Gaining a deeper understanding of how your people feel during their employment at your company is a vital exercise. As mentioned in my first blog in this series, having an insight into the employee experience can help your people feel like they belong, stem employee turnover, attract top talent and improve your bottom line.

Throughout an employee’s tenure, you will gain a lot of data on a person’s progress at your organisation; for example, through training logs, absence records, and salary and promotion history. But this data needs to be combined with employee experience insights – that is, what employees are actually telling you about their experience – to understand your company’s existing cultural landscape and to identify barriers, overcome challenges and make improvements.

Here are our top five proactive listening strategies to build that more comprehensive picture of the employee experience at your organisation:

  1. Candidate reaction surveys

These surveys provide a window into your hiring process to assess the effectiveness of your advertising and interview/selection model. We recommend monitoring the experiences of both successful and unsuccessful candidates to ensure everyone feels heard. Plus, treating unsuccessful candidates with the same reverence as your new hires ensures they too have a positive experience, while also creating advocates that can enhance your company’s reputation, even if they did not secure a role.

  1. Onboarding surveys

As mentioned in my previous blog, this is the period of time immediately after being hired when new starters meet their colleagues, are introduced further to their role and the resources at their disposal, and begin to get a feel for a company’s culture. This is a crucial point of their employment journey, and where a bad experience might see them looking to make an early exit!

Start gathering their impressions from day one and have regular check-ins with them as they settle in. These views could be gathered via quick surveys held during informal one-to-ones with their team leaders so they’re not too onerous or intimidating. Asking a few questions during this time also demonstrates how much you value the opinions of your employees, even in those early days.

  1. Training feedback

Training sessions are important milestones in an employee’s time at an organisation as they help to enhance a person’s learning and skillset, and lead to progression and promotion within the company. It’s therefore worth asking people for immediate feedback on not only what they liked or did not like about a session, but how easy was it for them to obtain this training, how they felt it benefited them personally and whether they would have liked this training sooner? This will help you improve the quality of your training and how your people access it.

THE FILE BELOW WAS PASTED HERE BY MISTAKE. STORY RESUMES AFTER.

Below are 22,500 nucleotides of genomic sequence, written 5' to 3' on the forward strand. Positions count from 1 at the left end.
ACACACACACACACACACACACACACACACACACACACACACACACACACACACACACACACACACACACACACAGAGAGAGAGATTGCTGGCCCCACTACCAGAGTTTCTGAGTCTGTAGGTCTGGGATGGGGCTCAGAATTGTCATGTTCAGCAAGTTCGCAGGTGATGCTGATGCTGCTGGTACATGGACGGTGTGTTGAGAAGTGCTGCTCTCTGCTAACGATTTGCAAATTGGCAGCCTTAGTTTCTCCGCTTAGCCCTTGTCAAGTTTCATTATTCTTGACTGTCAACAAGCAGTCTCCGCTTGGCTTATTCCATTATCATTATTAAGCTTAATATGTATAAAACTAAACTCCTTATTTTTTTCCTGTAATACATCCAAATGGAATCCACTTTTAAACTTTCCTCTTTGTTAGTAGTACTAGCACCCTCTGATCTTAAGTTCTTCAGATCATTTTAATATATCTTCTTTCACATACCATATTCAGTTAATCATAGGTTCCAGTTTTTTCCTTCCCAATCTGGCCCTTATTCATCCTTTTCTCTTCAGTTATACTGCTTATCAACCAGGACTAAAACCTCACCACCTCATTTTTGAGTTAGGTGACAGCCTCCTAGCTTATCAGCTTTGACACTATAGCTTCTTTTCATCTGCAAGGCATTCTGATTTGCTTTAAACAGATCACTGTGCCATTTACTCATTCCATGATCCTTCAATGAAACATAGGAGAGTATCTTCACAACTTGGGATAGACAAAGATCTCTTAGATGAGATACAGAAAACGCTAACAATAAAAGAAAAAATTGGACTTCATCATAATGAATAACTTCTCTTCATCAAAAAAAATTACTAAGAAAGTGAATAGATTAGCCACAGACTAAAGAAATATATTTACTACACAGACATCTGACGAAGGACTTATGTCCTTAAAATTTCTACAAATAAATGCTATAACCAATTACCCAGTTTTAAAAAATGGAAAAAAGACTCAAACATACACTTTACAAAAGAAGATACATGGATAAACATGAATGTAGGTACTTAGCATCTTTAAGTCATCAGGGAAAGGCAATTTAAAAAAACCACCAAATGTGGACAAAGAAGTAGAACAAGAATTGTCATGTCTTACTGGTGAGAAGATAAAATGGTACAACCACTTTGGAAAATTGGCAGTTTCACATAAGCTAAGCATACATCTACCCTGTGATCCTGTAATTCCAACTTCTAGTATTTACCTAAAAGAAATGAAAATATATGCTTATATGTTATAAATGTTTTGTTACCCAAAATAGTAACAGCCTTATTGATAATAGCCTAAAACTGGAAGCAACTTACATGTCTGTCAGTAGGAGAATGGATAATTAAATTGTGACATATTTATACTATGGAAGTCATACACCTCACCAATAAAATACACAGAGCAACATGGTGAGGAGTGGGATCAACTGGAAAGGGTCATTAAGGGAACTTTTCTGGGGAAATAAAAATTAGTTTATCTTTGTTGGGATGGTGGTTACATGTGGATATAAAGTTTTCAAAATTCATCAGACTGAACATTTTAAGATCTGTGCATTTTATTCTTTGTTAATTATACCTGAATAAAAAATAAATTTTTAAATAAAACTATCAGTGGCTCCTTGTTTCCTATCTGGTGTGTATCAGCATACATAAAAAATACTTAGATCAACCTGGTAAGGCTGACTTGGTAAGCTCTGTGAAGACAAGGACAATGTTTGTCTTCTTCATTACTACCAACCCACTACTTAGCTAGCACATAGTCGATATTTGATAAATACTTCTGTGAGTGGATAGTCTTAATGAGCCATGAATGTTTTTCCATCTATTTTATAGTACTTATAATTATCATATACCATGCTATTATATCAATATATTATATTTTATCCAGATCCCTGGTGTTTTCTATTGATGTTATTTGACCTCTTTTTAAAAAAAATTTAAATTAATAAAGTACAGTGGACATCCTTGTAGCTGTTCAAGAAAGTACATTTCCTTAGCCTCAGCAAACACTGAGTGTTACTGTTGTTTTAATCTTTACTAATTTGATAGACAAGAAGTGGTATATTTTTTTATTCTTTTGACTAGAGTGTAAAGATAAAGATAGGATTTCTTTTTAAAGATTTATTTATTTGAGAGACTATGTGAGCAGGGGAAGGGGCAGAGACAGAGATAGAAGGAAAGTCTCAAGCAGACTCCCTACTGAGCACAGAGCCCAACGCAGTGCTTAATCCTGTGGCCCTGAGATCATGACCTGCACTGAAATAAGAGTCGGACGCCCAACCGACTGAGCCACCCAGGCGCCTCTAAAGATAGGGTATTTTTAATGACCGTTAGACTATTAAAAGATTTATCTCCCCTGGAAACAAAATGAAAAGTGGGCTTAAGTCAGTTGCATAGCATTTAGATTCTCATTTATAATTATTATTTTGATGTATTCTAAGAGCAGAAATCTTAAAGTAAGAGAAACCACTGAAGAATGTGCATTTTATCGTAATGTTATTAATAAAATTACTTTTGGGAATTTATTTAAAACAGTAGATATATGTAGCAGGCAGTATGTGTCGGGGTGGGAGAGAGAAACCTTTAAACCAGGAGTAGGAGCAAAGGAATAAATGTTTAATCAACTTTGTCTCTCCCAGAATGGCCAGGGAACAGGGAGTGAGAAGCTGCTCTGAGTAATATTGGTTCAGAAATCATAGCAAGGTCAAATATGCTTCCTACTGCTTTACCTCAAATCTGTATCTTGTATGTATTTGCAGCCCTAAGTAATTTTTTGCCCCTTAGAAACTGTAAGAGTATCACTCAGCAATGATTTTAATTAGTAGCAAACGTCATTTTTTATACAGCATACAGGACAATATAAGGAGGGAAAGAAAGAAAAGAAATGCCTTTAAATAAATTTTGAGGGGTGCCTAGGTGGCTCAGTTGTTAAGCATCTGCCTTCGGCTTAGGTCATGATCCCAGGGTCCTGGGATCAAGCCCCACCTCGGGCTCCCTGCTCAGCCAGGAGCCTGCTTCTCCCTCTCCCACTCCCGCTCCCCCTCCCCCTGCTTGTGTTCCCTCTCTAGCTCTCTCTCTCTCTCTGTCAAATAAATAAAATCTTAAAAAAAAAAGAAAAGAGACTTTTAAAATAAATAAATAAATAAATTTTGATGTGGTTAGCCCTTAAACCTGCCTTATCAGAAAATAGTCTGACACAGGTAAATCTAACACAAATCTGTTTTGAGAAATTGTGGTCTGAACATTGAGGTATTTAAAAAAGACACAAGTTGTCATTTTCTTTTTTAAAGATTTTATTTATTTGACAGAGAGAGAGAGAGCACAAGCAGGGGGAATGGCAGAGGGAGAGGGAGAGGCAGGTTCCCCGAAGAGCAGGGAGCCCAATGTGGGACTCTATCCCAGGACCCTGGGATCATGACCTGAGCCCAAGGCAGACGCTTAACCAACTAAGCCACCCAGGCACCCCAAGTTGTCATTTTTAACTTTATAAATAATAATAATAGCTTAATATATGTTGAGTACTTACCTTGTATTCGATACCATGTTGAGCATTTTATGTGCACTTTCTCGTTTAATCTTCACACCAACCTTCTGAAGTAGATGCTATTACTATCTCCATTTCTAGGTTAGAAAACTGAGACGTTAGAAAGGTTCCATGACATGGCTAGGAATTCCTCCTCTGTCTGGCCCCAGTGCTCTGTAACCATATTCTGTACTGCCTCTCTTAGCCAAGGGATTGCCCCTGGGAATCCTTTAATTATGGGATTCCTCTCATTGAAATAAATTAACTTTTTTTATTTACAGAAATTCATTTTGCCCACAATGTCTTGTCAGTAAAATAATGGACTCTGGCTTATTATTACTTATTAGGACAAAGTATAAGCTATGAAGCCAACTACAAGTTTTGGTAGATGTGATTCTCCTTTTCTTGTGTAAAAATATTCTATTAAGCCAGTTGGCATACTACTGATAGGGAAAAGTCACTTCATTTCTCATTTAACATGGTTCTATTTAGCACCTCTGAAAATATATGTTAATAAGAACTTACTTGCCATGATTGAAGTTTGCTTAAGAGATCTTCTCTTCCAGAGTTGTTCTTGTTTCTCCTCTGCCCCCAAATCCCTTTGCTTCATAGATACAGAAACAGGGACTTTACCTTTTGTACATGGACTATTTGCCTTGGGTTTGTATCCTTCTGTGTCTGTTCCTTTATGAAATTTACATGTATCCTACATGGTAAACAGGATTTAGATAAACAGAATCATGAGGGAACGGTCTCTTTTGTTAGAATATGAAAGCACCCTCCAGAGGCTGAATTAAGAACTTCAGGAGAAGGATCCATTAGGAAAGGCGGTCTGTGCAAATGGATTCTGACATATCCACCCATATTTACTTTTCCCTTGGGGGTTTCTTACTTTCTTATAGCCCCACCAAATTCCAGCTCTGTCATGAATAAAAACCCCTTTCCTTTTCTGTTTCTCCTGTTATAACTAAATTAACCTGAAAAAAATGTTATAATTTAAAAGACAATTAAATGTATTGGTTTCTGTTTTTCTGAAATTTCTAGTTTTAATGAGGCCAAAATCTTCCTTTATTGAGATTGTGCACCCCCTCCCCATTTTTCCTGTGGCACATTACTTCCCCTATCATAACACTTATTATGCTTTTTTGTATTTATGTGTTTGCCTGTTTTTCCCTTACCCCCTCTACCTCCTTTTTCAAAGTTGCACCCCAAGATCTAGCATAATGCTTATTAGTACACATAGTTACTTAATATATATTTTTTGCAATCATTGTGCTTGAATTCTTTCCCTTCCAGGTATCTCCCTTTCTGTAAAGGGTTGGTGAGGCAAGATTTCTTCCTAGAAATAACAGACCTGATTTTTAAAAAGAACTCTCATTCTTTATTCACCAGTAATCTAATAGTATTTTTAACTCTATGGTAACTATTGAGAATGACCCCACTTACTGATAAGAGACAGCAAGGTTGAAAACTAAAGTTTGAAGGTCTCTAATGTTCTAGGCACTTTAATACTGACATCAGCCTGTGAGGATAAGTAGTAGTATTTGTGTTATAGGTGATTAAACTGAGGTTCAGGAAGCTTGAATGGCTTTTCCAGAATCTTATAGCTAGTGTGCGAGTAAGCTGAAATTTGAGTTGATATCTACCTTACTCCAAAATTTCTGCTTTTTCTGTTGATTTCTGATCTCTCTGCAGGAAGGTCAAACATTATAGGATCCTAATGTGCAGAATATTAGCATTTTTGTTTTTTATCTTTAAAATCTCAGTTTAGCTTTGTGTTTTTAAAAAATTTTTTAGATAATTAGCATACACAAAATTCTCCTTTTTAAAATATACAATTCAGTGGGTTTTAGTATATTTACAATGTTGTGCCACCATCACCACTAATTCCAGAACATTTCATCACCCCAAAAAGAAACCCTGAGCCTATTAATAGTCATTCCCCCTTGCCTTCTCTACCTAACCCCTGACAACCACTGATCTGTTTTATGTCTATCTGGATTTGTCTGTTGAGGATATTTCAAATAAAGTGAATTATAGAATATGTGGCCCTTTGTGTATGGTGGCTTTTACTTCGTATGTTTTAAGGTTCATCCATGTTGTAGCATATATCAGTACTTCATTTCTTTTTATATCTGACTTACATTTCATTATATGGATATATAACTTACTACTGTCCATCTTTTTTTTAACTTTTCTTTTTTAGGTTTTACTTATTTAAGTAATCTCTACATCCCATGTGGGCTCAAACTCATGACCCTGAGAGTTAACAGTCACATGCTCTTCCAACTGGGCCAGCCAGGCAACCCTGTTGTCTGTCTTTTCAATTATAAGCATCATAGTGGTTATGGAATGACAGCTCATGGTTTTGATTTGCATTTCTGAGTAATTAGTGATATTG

1. Stay interviews

As retention efforts step up following the pandemic, you’ll probably be hearing more about the stay interview. Think of them as the opposite of exit interviews.

Conducted as informal discussions with your top and long-serving performers, these proactive interviews will help to uncover what excites them about work, what motivates them to stay, how they see their future at your company and what improvements in their experience they would like to see. The results of these chats will enable you to act on the now, rather than wait for an incident to happen or have to remedy mistakes of the past.

For stay interviews to be effective, it’s important you work on fostering a culture of psychological safety so employees feel they can speak freely without fear of pushback and knowing their feedback will be taken fully on board.

  1. Exit interviews

While the aim of understanding employee engagement is to stop good people from leaving, if they do seek the door, it’s important that you take the time to ask them about their experience before they go. With little to lose, you’re likely to gain your most honest feedback from participants of exit interviews, which can help you understand the reasons behind your turnover rate. These are ideally conducted by “neutral” members of HR, rather than team leaders or managers, to encourage the most useful insights.

 

 

At Tell Jane, our skilled HR practitioners are on hand to help you develop an effective employee experience evaluation programme and provide bespoke training on all the methods outlined in this blog. Get in touch today at hello@telljane.co.uk to learn more.

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